Phosphorescence spectra over time of the Hope Diamond. After exposure to UV light, the Hope Diamond exhibit an intense red phosphorescence, that fades slowly, and disappears after a minute and a half.

The phenomenon of phosphorescence in blue diamonds is not well understood. We are trying to give an explanation in our article, but more experiments are needed. Both emissions in the blue and red most likely are created through a process called "donor-acceptor pair recombination"  involving distant neutral donors (most likely N-related) and neutral boron acceptors. We will keep you posted when we will know more about this process. Give us a year or two! We will need to do experiments at very low temperatures (about -340°F or -200°C), for which we have to use liquid nitrogen to cool the diamonds down. But we won't conduct such an experiment on the Hope Diamond!

From left to right: Jeff Post, Jim Butler, and Eloïse Gaillou. We are here acquiring a phosphorescence spectrum of the Hope Diamond (copyright: Smithsonian Channel).

3- Boron in blue diamonds: coming from the ocean?

The recent history of the Hope Diamond.

Let me talk about the history of the Hope Diamond. Of course, I could mentioned that it was first own by a French dealer, Tavernier, who purchased it in India where it was mined, in the 17th century. The diamond, which was roughly cut, and was about 115ct was sold to King Louis the XIV of France, who made it recut in a gorgeous 69 ct stone, taking the name of "Diamant bleu de la couronne" (or French Blue). Much later on, the diamond was stolen during the French revolution (1792). We now know that the 45.52 ct stone that appeared on the English market and which was bought by Henry Philip Hope, was the recut of the French Blue. The Hope Diamond was eventually bought by Cartier who sold it to Evalyn Walsh McLean in 1910 (by the way,  Cartier created the myth of the curse). At her death, Winston bought it, and eventually donated it to the Smithsonian institution in 1958, where it will be forever (hopefully). But you can learn much more about the history of the Hope Diamond, and all mysteries that are still not solved, when the French Blue was stolen for example, by reading books and articles on the subject. The Smithsonian has a good reference list on the matter, and a good time line at on this page.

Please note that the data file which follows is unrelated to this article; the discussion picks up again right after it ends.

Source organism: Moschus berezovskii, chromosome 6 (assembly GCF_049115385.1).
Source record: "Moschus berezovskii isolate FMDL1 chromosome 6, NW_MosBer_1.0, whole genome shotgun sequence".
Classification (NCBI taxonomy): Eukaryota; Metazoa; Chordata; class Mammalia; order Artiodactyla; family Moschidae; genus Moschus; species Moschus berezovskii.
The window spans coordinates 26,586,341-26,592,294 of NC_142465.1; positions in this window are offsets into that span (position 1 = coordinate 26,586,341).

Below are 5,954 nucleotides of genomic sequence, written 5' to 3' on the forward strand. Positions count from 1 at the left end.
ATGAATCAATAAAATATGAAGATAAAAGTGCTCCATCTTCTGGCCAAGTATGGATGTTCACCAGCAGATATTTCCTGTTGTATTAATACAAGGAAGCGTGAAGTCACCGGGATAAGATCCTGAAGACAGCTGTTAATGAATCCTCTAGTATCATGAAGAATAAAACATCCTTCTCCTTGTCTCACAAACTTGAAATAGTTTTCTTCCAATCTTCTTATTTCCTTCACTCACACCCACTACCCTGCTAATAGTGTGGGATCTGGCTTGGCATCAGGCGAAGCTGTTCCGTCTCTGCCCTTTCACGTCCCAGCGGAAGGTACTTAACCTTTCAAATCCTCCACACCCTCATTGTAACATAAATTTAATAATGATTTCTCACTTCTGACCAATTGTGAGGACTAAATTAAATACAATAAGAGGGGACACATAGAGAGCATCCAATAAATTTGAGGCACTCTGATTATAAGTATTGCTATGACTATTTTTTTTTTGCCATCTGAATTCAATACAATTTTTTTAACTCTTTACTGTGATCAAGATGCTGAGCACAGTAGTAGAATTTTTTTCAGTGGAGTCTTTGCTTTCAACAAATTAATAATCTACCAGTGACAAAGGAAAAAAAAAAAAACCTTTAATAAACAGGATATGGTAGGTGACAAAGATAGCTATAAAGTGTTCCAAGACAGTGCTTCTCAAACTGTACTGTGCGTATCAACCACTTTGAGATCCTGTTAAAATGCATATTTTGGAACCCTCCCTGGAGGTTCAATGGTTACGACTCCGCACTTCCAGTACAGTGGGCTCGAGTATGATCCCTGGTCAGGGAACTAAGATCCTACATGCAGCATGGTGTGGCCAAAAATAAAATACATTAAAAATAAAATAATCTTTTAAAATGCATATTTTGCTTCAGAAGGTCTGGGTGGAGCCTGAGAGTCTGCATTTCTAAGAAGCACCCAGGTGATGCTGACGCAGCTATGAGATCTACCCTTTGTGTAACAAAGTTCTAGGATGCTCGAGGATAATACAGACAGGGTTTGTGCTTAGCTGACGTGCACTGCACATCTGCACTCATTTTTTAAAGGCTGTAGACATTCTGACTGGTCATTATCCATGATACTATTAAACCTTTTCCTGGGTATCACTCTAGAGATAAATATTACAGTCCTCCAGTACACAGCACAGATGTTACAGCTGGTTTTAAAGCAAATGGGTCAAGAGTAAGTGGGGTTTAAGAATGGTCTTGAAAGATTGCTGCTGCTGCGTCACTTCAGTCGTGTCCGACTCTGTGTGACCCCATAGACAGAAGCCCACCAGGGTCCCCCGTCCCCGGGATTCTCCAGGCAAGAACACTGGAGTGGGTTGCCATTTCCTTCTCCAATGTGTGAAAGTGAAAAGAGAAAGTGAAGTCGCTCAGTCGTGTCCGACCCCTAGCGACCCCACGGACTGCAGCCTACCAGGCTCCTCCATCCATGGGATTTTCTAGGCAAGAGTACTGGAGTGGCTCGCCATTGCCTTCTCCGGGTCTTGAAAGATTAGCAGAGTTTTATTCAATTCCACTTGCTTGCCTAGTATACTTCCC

The Tavernier Blue, ancestor of the Hope diamond. It was acquired by Jean-Baptiste Tavernie in India around 1650. 

Gouache version of the Order of the Golden Fleece by Monney for Horovitz & Farges (2008). The Golden Fleece was made in 1749 and worn by King Louis XV. The French Blue is the major component of this piece (copyright Horovitz & Farges).

The Hope Diamond, in the setting as owned by Henry Philip Hope. Extracted (and copyright) from Goddard Orpen (1890 - Stories about Famous Precious Stones).

Evalyn Walsh McLean wearing the Hope Diamond, mostly likely not long after she acquired it from Cartier (in 1911).

The Hope Diamond, in its Cartier setting, own by the Smithsonian Institution since 1958 (copyright: Smithsonian Institution).